When it was reported earlier this week that Mario Cipollini, who celebrates his 45th birthday later this month, was planning to return to the pro peloton, many dismissed it as yet another publicity stunt. After all, he has plenty of previous – whether dressing in a toga to celebrate Caesar’s birthday on a Tour de France rest day, or taking to a time trial in an anatomically detailed beneath-the-skinsuit – and he also has some rather nice bikes to flog.
Speaking live by telephone during the Gazzetta dello Sport’s live web streaming of Stage 4 of Tirreno-Adriatico, Cipollini conceded that his plans hadn’t exactly been greeted with open arms by the team management, and joked that he was open to offers, but the project itself is an entirely serious one.
According to the Italian sports daily, there are three principal reasons why Cipollini is planning a return to the sport. First, there is the experience he can pass on to the young riders within the squad, as well as potentially acting as leadout man to sprinter Andrea Guardini, already winner of six races this season and due to make his Giro debut in May.
The newspaper points out that with Pippo Pozzato looking to score his own stage wins rather than being deployed in aid of others, only Oscar Gatto can fulfil that role at present.
Secondly, Cipollini is said to be making himself available as a guinea pig to a group of sports scientists who want to study the effect of the passage of time on the performance of elite athletes.
Among those keen to become involved are Paolo Menaspà, formerly of the Centro Mapei, has expressed an interest, backed by Perth’s Edwin Cowan University and the Australian Institute of Sport, to study the effects of age on a sprinter’s capacity to compete.
Finally, there is a charity angle too to Cipollini’s proposed comeback, with the cyclist pledging any money he earns to go to a variety of good causes.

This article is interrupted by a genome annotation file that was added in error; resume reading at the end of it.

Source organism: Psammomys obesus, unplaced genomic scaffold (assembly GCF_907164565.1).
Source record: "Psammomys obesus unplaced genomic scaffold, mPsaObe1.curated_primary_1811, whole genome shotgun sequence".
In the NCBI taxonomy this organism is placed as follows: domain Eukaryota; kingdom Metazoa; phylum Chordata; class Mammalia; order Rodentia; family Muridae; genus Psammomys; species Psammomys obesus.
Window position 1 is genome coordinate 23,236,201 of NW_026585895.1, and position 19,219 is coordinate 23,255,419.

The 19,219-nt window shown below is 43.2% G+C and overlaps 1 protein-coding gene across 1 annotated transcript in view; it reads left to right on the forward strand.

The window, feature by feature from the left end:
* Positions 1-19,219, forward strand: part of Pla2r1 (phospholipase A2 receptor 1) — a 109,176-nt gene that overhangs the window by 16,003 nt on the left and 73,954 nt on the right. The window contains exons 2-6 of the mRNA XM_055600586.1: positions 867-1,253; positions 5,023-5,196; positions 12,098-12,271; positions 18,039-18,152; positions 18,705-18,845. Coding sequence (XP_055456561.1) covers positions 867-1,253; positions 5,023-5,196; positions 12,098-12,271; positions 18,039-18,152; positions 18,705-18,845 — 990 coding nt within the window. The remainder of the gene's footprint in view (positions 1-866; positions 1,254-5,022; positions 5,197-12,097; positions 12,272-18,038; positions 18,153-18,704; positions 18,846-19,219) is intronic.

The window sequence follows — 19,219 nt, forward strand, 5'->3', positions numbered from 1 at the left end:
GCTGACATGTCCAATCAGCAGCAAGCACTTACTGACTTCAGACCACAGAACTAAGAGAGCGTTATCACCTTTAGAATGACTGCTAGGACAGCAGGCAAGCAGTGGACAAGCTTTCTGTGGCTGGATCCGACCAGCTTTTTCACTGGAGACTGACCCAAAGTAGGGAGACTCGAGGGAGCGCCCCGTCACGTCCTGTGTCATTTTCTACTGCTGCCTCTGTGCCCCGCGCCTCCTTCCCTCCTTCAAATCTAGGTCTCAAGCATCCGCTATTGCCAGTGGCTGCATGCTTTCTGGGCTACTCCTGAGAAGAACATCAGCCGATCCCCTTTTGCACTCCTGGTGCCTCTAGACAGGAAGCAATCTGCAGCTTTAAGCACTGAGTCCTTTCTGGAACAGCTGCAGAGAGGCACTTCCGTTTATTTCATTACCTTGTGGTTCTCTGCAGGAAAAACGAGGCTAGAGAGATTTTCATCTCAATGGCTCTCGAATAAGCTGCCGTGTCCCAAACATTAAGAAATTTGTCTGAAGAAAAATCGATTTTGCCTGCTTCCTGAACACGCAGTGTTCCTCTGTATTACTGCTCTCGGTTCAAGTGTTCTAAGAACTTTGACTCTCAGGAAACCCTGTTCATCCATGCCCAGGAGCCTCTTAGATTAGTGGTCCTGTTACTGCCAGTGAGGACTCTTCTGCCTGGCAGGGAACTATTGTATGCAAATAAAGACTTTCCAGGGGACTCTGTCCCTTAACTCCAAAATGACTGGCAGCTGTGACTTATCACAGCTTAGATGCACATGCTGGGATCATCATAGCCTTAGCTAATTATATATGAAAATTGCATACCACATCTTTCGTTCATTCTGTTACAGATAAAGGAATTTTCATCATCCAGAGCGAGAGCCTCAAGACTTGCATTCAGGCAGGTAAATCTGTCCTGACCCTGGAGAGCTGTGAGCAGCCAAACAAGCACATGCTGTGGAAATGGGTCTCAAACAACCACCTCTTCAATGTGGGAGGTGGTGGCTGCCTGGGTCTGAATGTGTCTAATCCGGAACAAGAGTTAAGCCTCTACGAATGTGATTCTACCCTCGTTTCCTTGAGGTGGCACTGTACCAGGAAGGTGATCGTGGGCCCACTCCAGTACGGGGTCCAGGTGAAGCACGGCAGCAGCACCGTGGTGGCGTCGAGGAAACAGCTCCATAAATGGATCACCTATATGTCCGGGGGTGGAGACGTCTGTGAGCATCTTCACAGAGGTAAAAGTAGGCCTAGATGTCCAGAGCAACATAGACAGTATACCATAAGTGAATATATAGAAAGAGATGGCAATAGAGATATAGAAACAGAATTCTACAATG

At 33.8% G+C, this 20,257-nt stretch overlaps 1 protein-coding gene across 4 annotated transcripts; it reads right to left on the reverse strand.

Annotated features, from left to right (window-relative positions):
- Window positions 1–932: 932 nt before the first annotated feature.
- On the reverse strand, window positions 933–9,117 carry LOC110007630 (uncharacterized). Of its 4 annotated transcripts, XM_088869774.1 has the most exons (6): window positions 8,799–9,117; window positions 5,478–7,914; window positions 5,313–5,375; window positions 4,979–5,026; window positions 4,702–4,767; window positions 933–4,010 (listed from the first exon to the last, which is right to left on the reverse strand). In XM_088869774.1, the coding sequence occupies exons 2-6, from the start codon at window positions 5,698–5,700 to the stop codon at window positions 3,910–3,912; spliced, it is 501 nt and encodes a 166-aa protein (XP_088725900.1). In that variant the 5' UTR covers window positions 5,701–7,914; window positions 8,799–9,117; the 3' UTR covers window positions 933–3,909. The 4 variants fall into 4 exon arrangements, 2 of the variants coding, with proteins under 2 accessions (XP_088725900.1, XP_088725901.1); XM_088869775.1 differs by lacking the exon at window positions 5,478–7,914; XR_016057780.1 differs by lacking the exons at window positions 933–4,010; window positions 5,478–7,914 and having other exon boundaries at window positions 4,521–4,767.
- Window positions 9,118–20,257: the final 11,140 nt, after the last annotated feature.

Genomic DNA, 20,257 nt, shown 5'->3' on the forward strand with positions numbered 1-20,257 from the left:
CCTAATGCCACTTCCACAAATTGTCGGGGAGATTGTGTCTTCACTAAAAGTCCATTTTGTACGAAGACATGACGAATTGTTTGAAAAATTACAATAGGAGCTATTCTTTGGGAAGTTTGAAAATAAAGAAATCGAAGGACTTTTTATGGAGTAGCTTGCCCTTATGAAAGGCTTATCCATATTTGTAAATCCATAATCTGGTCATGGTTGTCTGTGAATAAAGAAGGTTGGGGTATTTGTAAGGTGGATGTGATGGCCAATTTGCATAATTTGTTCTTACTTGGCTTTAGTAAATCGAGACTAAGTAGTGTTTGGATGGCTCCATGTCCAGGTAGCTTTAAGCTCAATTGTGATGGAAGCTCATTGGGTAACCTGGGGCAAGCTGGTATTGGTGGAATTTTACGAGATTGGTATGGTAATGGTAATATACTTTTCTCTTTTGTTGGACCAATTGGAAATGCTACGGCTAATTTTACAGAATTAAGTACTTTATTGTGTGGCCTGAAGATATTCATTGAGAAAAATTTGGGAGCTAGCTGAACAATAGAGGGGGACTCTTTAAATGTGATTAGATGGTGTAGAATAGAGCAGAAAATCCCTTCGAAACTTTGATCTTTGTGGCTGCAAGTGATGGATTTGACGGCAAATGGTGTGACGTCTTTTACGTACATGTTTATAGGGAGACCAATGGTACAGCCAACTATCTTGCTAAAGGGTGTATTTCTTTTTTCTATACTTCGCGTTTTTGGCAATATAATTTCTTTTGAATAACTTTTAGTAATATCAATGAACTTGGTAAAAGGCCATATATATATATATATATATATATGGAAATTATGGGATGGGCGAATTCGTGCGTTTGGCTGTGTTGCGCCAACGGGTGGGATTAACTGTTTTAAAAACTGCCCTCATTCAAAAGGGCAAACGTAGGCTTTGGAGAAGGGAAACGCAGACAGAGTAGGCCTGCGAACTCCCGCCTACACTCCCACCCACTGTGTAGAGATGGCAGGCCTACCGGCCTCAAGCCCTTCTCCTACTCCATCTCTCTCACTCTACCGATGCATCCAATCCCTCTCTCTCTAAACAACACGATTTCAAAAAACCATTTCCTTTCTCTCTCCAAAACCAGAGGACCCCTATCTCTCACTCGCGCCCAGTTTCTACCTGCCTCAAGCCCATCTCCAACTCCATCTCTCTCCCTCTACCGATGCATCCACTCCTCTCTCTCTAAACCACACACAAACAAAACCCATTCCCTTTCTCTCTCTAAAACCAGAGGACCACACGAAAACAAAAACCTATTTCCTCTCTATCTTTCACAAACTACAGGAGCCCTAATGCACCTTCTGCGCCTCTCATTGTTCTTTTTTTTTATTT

According to La Gazzetta dello Sport, Cipollini has already contacted the UCI to start clearing any administrative hurdles that might have to be overcome, although one of those – the fact that a rider must be part of the anti-doping testing pool for six months prior to competing – could well be insurmountable.
The UCI came under criticism three years ago when it waived that rule to allow Lance Armstrong to make his comeback in the 2009 Tour Down Under, with the Texan was outside the six months by a couple of weeks.
It seems unlikely the rules would be stretched further for Cipollini, who himself acknowledges that anti-doping rules need to be respected before he can take part in a WorldTour race.
Nevertheless, the former world champion is training hard to get himself down to racing weight; currently 86 kilos, he aims to be down to 80 by early May.
For the Lucca-born cyclist, it’s certainly not about the money; Cipollini, who once joked that if he hadn’t become a cyclist he would have been a porn star, revealed that he has turned down an opportunity to appear on the TV show L’Isola dei Famosi [the Italian equivalent of I’m a Celebrity…] for four years in a row.
According to a Gazzetta journalist who has watched him train, the shape he is in already suggests that there’s a bit more to Cipollini’s proposed comeback than mere wishful thinking – although the UCI might well have the final say on that.
Simon has been news editor at road.cc since 2009, reporting on 10 editions and counting of pro cycling’s biggest races such as the Tour de France, stories on issues including infrastructure and campaigning, and interviewing some of the biggest names in cycling. A law and languages graduate, published translator and former retail analyst, his background has proved invaluable in reporting on issues as diverse as cycling-related court cases, anti-doping investigations, and the bike industry. He splits his time between London and Cambridge, and loves taking his miniature schnauzer Elodie on adventures in the basket of her Elephant Bike.